Barack Obama's decision to revive the system of military tribunals at Guantanamo Bay will inevitably, and correctly, be branded a U-turn, that most unwelcome reproach for any politician. In fact, he is probably making the best of a very bad job.
In theory, there is no reason why the few people who will face the tribunals should not be tried by civilian courts on the US mainland, where they would enjoy greater legal safeguards. The civil system, after all, managed to deal with Zacharias Moussaoui, the so-called 20th hijacker of 9/11.
Both as candidate and President, Mr Obama has described the military tribunal system as deeply flawed. In reality, any move by the Obama administration to move the prisoners into the regular court system would almost certainly unleash a public and Congressional storm that could delay the process even longer.
The White House has concluded that the most practical solution is to go ahead with revamped tribunals, with additional safeguards for defendants, including a ban on all evidence obtained through harsh interrogation techniques.
The essence now is speed. As the President has pointed out repeatedly, no Guantanamo inmate has yet been convicted of anything, even though some have been held for six years or more. Many of the 241 who remain may well be innocent of any offence. This is a shocking indictment of American justice, in any guise. More than once, the Supreme Court has indicated its disapproval of such inordinate delays, and of the legal limbo – outside the purview of the Geneva Conventions – in which the detainees are trapped.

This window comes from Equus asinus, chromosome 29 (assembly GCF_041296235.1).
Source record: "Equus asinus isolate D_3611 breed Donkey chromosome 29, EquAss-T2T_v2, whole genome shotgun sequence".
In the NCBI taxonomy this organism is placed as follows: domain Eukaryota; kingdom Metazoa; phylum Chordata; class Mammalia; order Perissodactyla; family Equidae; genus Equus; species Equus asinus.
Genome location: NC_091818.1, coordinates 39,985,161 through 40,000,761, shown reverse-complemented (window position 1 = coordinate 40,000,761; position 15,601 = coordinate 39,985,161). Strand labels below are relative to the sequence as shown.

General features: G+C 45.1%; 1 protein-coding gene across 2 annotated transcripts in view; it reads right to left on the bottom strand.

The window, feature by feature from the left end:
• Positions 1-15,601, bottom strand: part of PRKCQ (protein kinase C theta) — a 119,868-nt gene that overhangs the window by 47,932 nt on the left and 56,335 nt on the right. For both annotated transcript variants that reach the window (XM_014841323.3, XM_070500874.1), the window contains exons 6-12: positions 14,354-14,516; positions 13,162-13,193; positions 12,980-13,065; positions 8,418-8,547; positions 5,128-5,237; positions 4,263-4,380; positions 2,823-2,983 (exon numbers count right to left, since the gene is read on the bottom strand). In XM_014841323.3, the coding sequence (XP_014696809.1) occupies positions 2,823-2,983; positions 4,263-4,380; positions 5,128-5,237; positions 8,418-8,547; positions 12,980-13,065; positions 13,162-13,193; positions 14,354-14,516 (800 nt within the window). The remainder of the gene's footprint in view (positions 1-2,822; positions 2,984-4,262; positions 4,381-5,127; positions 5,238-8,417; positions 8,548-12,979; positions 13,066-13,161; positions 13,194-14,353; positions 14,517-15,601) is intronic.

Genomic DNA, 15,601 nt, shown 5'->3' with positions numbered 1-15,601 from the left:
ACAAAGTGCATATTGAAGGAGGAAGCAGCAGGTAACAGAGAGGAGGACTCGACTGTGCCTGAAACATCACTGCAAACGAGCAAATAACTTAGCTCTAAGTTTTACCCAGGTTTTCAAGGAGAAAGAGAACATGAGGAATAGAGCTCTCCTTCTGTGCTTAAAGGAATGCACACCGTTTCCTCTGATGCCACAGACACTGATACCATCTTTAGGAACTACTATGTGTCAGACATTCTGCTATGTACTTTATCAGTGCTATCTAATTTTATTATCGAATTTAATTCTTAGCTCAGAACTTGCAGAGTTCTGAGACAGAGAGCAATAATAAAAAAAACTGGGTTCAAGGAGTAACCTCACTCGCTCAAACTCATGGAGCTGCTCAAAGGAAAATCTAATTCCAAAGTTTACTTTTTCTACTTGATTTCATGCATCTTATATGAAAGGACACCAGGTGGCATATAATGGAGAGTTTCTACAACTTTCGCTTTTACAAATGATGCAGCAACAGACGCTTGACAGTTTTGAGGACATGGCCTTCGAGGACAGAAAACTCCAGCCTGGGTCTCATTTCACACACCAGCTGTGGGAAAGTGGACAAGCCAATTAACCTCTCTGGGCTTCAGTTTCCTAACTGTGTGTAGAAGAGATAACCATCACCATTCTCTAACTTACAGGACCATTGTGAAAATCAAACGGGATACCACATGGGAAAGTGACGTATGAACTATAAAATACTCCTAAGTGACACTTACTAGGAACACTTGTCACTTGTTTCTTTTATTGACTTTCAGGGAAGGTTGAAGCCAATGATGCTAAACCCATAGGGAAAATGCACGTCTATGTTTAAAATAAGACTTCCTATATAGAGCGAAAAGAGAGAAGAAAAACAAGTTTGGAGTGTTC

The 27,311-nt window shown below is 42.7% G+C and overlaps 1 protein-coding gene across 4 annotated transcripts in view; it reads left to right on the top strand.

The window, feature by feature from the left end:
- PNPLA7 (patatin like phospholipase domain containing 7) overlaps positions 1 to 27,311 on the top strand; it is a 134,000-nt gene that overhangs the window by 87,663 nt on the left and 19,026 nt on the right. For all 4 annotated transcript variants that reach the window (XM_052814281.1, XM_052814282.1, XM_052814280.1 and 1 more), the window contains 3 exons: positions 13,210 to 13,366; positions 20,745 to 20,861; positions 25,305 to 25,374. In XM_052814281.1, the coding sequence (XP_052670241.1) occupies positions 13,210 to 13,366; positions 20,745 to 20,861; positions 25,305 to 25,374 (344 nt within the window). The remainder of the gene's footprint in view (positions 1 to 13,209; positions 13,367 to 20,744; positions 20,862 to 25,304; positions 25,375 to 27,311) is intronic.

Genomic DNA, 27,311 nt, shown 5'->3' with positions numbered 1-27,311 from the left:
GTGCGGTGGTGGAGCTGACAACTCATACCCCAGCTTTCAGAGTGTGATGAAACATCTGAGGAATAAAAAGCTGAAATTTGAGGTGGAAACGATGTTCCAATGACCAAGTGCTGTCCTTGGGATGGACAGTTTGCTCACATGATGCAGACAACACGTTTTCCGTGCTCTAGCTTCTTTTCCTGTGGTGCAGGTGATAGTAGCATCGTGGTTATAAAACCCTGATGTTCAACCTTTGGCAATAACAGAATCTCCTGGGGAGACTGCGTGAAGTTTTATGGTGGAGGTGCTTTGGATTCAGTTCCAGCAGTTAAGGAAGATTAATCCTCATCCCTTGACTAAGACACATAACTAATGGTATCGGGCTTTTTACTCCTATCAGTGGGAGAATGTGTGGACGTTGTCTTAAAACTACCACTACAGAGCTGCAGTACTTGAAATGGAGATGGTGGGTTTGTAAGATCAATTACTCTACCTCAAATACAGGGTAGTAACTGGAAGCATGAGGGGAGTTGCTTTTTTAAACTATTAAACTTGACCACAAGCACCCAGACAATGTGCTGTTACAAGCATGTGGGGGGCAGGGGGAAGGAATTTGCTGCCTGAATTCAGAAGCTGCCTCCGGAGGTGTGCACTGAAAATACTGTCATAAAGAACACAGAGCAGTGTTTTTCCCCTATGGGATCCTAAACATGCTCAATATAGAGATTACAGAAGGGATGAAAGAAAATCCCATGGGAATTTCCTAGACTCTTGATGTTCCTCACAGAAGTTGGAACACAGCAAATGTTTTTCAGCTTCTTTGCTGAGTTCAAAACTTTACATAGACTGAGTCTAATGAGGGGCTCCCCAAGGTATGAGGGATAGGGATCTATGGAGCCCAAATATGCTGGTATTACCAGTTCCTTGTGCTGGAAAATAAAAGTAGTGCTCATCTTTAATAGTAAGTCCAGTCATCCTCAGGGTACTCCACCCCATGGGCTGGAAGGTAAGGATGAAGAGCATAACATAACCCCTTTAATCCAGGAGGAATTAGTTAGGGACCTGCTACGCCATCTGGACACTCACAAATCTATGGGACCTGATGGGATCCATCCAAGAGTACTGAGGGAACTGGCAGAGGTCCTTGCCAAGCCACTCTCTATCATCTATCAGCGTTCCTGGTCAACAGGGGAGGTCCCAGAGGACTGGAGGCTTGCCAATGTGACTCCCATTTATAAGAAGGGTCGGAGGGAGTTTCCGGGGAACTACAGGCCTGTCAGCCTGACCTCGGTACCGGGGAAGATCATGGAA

But an obvious deadline is available. The President is committed to closing the prison by January. That should allow sufficient time for the tribunals to get started.
Fewer than 20 people are likely to face them, including Sheikh Khalid Mohammed and others accused of organising the 9/11 attacks. If there is any further delay, and Guantanamo Bay is shut on schedule, there would be no alternative to moving the defendants on to the mainland and into US domestic courts, exactly the outcome the administration wishes to avoid.
With Guantanamo closed, the rest of the 241 detainees, most of them very small fry, could be transferred to other countries, or simply released. A line would finally be drawn under a saga that has brought shame, rather than additional security, to America.